The expertise and high-tech equipment housed within MAPcore opens new doors to discovery for enhanced disease detection and prevention.
The new Molecular and Advanced Pathology Core (MAPcore) is positioned to be a powerhouse of precision and translational medicine for revolutionary health outcomes and care. Co-created by Vancouver Coastal Health Research Institute (VCHRI) scientist Dr. David Huntsman, MAPcore is home to cutting-edge equipment and expertise for advanced spatial genomics, single cell genomics, proteomics and other ’omics research.
“The core is designed specifically to give researchers access to expertise and clinical-grade molecular pathology technology to advance the field of pathology and cultivate new groundbreaking investigations and discoveries,” says Huntsman.
“MAPcore could also become a hotbed for training the next generation of pathologist scientists in Canada.”
Launched in spring 2021, MAPcore brings together life sciences research at the University of British Columbia (UBC) with clinical expertise at Vancouver General Hospital (VGH). Its main goal is to transfer ’omics data into novel discoveries that can be applied to clinical pathology practices, particularly related to cancers and other chronic diseases in which tissue samples are examined.
A specialized branch of medicine, pathology is the examination of body tissues, organs and fluids to aid in the study, detection and diagnosis of disease. ’Omics refers to biological scientific pursuits with the ’omics suffix. For example, genomics is the study of the human genome, where our genetic data is stored. Transcriptomics investigates RNA transcript molecules produced by the genome. Proteomics examines proteins in the body.
As the field of pathology evolves, new tools and methodologies have expanded the capacity of pathologists to examine tissue and fluid samples.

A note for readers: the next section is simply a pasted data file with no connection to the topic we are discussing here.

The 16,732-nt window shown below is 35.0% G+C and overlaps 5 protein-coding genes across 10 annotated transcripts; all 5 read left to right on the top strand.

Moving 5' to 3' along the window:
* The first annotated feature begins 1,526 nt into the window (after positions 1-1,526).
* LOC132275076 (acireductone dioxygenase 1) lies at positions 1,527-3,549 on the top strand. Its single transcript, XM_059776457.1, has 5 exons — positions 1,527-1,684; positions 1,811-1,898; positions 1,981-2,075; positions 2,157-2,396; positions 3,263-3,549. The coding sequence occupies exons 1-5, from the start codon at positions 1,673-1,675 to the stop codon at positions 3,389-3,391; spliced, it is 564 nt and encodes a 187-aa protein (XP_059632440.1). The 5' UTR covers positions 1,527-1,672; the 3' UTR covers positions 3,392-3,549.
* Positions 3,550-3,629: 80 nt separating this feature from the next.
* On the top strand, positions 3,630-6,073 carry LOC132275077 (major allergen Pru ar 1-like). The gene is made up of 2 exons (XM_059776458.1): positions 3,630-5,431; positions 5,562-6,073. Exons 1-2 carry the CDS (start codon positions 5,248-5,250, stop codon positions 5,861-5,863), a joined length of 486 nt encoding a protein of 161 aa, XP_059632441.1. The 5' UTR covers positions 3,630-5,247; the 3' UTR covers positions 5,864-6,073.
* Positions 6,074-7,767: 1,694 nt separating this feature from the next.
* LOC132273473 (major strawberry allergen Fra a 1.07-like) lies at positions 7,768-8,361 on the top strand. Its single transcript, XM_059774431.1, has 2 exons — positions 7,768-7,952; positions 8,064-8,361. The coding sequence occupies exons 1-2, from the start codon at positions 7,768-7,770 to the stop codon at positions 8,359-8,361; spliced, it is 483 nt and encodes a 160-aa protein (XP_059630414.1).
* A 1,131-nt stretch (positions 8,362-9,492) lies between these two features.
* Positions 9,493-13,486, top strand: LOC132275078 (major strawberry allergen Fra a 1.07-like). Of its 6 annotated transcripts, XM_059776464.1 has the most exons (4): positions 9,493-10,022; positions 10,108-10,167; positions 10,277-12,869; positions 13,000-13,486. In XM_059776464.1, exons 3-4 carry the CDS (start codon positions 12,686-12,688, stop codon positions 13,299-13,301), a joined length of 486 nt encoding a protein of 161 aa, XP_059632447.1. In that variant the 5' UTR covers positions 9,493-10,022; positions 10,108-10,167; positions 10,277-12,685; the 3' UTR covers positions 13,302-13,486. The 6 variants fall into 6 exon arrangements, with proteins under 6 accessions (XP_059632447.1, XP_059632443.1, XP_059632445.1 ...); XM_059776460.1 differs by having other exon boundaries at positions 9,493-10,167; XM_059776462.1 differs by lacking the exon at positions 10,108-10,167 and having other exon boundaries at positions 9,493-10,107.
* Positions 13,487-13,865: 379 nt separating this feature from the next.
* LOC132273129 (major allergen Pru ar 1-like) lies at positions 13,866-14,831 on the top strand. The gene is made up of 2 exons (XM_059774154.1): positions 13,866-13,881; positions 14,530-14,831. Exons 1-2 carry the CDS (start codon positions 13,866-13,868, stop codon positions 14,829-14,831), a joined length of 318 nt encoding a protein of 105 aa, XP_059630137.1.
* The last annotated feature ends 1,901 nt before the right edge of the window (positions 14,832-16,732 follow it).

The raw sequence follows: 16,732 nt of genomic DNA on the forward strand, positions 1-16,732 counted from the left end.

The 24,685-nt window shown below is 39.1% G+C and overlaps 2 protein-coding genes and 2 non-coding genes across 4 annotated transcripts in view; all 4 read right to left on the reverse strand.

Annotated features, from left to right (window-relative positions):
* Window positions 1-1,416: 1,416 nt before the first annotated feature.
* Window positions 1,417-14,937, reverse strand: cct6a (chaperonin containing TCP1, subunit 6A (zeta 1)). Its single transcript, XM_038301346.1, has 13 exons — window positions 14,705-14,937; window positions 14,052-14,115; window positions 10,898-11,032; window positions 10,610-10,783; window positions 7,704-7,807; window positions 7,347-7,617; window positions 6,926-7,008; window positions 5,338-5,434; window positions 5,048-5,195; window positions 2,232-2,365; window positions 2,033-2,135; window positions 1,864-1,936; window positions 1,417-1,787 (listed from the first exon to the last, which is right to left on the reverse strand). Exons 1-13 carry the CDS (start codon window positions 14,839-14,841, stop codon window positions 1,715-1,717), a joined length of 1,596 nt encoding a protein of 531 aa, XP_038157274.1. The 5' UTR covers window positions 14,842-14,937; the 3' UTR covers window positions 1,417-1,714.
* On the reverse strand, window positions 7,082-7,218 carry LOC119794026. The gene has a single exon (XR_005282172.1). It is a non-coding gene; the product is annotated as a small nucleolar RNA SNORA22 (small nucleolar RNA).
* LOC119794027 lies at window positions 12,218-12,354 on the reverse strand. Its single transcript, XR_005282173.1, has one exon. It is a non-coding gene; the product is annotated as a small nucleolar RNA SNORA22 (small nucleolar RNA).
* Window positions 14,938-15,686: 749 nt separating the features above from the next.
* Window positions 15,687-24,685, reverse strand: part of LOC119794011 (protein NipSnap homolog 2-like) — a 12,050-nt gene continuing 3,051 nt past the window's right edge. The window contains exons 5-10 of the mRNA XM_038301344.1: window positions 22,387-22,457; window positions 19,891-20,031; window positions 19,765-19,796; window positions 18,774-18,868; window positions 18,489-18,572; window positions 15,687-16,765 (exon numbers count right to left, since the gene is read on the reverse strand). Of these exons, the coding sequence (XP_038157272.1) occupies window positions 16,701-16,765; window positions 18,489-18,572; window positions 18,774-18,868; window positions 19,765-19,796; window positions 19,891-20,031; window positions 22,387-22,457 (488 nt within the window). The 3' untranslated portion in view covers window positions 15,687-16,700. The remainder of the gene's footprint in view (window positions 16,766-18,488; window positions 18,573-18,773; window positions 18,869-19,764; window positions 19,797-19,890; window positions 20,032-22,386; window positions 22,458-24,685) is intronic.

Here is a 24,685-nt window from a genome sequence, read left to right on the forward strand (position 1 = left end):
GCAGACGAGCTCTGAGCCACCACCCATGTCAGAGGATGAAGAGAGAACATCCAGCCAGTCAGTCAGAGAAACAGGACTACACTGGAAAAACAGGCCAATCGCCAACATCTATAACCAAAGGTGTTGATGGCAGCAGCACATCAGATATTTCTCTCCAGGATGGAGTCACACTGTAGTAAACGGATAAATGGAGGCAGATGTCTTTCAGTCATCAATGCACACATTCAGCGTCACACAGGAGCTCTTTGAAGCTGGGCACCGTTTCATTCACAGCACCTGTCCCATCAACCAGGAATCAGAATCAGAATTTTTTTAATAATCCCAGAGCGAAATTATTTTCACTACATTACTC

Correlations between a specific gene expression profile and a disease, such as breast or prostate cancer, can lead to novel approaches for disease detection and the development of precision medications to improve health outcomes. For example, genomics contributed to the discovery of several novel medications for conditions, such as high cholesterol.
To achieve its translational research goals, MAPcore will also build on industry partnerships and commercialization activities.
The MAPcore facility features around $2 million in new equipment, as well as existing and donated equipment.
High-throughput immunofluorescence staining technology completes multiplex immunohistochemistry to detect multiple biomarkers on a tissue sample, as well as cell composition and cell-cell interactions, among others. A Digital Spatial Profiler allows researchers to investigate differences within cancer types, and a Laser Capture Microdissection system identifies small changes in cells that can, for example, signal the beginning stages of cancer.
“Along with the equipment needed for molecular pathology research, MAPcore gives researchers access to one of the largest and most successful pathology departments in the world at VGH,” says Huntsman. “VGH is home to experts—including MAPcore co-leads and VCHRI researchers Drs. David Schaeffer and Torsten Nielsen, who specialize in almost every possible disease—along with a large archive of pathology samples.”
“It is the perfect place for researchers to conduct their investigations.”
MAPcore furthers global excellence in pathology research and innovation
MAPcore builds on the foundations established by the Genetic Pathology Evaluation Centre (GPEC), which was founded in 2001 by Nielsen, Huntsman and VCHRI researcher Dr. Blake Gilks to meet a global need for the identification of genetic features in cancers.
GPEC became a global leader in developing and validating genomic derived markers for various cancers. Using tissue microarray technology, researchers connected archival patient samples at VGH with clinical data from BC Cancer to identify clinically useful features associated with distinct cancer types.
“This research led to several hundred publications and established the standard biomarkers used today to help diagnose many breast and ovarian cancers; rare cancers; sarcomas; and other cancers,” says Huntsman. “However, the tools researchers use to discover potential biomarkers have changed, and we needed to update our approach.”
“We are looking to MAPcore to have the same international impact on pathology practices and cancer diagnosis that GPEC had 20 years ago.”
Huntsman adds that he and the MAPcore team are very appreciative of the support they received from VGH & UBC Hospital Foundation, the Canadian Foundation for Innovation and VCHRI.
To learn more about MAPcore, visit mapcore.med.ubc.ca.